How is your premium determined?

On January 1, 2014, many of the new provisions of the Patient Protection and Affordable Care Act (ACA) went into effect.  One of the largest changes is that insurance providers can no longer engage in a process called medical underwriting.  Medical underwriting was when insurance companies would look at an applicant’s health status to determine if they would sell the applicant coverage, and how much they would charge for that coverage.  However, the ACA now prohibits insurance companies from considering one’s health status for either of these purposes. Consideration of health status was commonly known as “risk rating.”  This has been replaced by what has been termed “adjusted community rating,” which is a fancy way of saying insurance companies cant look at actual or expected health status or prior claims to set insurance premiums.  Some states, such as New York, already had forms of community rating in place, but now all sates will be required to adopt the system.

There are two exceptions where insurance companies do not need to abide by adjusted community rating and may continue to use risk rating.  First, “grandfathered” plans do not need to switch to adjusted community rating.  A grandfathered plan is a plan that existed prior to March 23, 2010, and has not made significant changes, such as reducing benefits or increasing costs to the insured.  To find out more information on whether your plan is grandfathered, click here.  Second, insurers may fluctuate from the premium rate established for a plan by adjusted community rating by considering certain limited factors.  These limited factors are: (1) individual or family coverage; (2) geographic area; (3) age; and (4) tobacco use.  However, a state may limit or eliminate a risk factor.  For example, California does not allow rating based on tobacco usage.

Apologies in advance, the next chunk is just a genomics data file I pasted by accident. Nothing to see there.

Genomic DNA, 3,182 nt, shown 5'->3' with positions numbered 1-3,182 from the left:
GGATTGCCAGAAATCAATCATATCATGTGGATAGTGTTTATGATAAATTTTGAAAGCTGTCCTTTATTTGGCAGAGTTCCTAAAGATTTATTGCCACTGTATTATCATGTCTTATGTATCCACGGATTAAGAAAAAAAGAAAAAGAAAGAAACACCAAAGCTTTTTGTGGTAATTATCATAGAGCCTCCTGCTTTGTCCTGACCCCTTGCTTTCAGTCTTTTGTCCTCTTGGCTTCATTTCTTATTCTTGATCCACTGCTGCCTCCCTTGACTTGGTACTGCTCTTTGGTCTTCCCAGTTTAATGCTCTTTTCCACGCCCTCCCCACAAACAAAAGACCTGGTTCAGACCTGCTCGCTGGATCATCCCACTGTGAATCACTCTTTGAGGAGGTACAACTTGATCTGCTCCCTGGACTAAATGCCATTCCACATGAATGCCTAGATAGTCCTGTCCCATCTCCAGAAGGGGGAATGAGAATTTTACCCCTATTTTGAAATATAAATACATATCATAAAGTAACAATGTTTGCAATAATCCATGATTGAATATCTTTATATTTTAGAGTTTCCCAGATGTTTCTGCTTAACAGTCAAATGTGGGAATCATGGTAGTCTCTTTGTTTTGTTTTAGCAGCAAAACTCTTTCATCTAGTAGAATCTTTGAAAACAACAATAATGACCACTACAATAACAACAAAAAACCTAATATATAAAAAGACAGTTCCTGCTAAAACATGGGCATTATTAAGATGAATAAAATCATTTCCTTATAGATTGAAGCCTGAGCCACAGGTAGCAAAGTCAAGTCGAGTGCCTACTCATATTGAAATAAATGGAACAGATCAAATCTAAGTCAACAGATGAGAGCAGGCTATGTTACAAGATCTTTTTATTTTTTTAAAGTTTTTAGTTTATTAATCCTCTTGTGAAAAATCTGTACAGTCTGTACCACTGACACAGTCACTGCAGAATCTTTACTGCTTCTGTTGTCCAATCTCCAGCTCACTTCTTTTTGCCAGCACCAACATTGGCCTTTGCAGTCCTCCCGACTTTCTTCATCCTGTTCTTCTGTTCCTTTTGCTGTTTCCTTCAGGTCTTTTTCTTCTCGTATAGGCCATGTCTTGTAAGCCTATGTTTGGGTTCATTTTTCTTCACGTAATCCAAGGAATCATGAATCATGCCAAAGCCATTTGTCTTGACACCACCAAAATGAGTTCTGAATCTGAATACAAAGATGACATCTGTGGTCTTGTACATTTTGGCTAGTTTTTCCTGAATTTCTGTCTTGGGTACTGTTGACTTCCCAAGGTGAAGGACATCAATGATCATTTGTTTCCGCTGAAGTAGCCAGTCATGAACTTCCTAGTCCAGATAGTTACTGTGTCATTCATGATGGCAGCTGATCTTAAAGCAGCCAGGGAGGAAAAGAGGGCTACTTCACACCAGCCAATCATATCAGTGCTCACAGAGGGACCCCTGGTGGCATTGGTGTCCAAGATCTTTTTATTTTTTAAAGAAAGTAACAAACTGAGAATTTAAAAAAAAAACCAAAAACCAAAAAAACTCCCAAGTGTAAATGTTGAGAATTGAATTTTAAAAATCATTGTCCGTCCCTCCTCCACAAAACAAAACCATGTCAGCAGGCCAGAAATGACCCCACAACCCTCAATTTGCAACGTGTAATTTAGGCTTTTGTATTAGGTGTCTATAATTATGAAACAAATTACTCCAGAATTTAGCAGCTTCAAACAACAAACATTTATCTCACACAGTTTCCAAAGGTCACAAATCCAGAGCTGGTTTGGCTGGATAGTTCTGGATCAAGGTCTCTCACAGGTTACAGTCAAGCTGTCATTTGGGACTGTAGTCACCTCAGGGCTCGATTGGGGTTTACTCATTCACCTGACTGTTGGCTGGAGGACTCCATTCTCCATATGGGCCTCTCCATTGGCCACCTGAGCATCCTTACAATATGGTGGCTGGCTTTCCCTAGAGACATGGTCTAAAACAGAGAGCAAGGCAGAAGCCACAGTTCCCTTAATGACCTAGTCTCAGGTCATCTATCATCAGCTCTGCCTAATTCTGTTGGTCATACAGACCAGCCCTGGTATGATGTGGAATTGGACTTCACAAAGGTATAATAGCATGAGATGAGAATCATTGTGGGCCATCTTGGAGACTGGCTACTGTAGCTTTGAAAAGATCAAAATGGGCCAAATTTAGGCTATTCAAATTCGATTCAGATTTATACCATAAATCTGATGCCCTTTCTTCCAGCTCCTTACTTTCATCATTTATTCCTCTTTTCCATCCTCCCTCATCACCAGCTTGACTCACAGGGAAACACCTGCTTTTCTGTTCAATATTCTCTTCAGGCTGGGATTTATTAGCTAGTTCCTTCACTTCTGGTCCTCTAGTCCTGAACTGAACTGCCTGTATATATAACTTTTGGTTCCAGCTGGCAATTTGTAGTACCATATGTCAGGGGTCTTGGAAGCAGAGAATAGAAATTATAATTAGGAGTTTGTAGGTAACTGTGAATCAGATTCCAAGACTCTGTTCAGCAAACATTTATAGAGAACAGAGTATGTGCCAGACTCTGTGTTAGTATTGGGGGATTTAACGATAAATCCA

The new adjusted community rating system under the ACA will likely benefit everyone by dictating the way that premiums are established throughout the country.  Because insurers can no longer have limitations on coverage for pre-existing conditions and premiums cannot vary based on an individual’s health status, cancer survivors no longer need to fear being priced out of the market because of their cancer diagnosis.  Regardless of if one is still in treatment or not, they can rest-assured that they can find insurance options at a price comparable to others in their area.

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